Having blogged for more than a year I have finally reached the status of renowned, serious blogger. I have carved out my niche, and I have been asked for providing feedback on a book in that particular category.
Of course, it is a book of spam poems.
… compiled by my LinkedIn connection Alan Mundy – “poorly translated Chinese recipes cannibalised to form the most insightful and thought provoking book of its kind ever written (presumably)”
Checking Alan’s LinkedIn URL again I confirm it starts with uk which does not come as a surprise. A book like this can only originate from the country that produced Shakespeare, Monty Python and Douglas Adams.
I am a blog spam expert, so it is an enormous task to review, understand, and do justice to e-mail spam poetry.
A bunch of spam poets – Alan Mundy, Jess Bryan, Rob Cleaver, Richard Sutton, and Dan Roberts (If any of you wants to have your name sanitized for the sake of online reputation – let me know and I replace it with *****; if I have forgotten somebody let me know, too) – have assembled poems from spam, adhering to the following rules:
- You can only use lines from the text in your poem – you must not add anything
- You must not edit the original lines in any way
- You can use partial lines but must not mix lines together to create new lines
(I promise I will follow these next time, too!)
The book contains 101 spam poems plus the original spam e-mails as bonus material, sort of ‘making of’. The original e-mail spams are rather long-winded which might give the poet a greater selection of phrases to pick from, but in the other hand it might be tiresome to read through all this without turning your brain into the juice of three bark.
The poems are as food-centric as the original spam was. This was a novel experience for the philosophically inclined geek in me who prefers postmodern spam poems lingering on the new age-y.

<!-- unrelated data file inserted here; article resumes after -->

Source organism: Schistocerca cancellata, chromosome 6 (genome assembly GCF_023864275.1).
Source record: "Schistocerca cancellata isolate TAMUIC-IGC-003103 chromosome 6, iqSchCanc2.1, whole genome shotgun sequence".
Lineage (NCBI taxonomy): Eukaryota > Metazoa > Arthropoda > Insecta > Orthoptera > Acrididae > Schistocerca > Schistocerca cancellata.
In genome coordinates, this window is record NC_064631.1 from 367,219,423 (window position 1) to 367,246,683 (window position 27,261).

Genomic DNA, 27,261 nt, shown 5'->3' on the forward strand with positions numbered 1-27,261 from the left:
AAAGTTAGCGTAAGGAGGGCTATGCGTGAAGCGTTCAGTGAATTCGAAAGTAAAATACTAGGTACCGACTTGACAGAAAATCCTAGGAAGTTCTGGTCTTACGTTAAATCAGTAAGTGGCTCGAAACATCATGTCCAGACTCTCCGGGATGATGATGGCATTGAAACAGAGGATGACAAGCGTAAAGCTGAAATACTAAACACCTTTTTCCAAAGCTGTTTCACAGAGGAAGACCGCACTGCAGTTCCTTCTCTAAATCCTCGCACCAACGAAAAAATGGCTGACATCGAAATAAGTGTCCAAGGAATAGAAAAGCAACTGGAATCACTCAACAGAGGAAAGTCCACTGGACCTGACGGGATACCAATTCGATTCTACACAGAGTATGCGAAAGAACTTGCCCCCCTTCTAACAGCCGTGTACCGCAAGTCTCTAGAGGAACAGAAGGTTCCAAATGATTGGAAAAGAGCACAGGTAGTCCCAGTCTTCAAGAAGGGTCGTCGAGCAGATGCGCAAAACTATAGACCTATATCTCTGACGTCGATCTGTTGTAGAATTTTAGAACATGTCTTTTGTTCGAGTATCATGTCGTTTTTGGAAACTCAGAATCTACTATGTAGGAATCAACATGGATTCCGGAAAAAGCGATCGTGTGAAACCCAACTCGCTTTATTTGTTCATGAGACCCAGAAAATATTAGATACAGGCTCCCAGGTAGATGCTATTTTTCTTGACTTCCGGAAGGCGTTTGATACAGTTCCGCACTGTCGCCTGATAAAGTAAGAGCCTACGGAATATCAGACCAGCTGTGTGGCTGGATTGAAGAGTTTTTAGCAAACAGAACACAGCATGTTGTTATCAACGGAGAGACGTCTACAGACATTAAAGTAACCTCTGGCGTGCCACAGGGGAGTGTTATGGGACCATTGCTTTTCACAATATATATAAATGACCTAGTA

Having read the book for countless times in the past week I have changed my mind – though recommended to all the hobby chefs among you it the poems will also appeal to the refined ethereal poetry lovers. The poems contain gems of timeless wisdom such as Very often you use also be young and aphorisms on ethics such as Be good if you die.
It is in particular the embroidery with all stuff food-related that provides a consistent down-to-earth theme to put all these grand insights gained from spam into perspective. So the poems are both artistic as comprehensible to readers that did not have that much exposure to advanced experimental poetry. After all didn’t great physicist Richard Feynman say A poet once said, ‘The whole universe is in a glass of wine.’? Cross-checked again: Wine is featured in four poems!
Also the Stephen King fans will enjoy their share of creepy violence – Cut in your liver! – and science geeks will love terms as Transmission intensity.
There is also a poem titled A sexual poem… (The header lines have been created by the poets BTW). Thanks for your understanding that I cannot quote from this on your geeky family blog though it might boost my Google ranking.
So I give this alleged first(*) book on spam poetry 5 of 5 stars.
(*) As usual, I did not do research on this, and I do not want to be involved in disputes about originality. It’s probably the spammers who own the stuff and who have licenced it under Creative Commons.
PPS: Calling people ‘connections’ is LinkedIn’s terminology, not mine.
PPPS: My blog spam queue is exploding!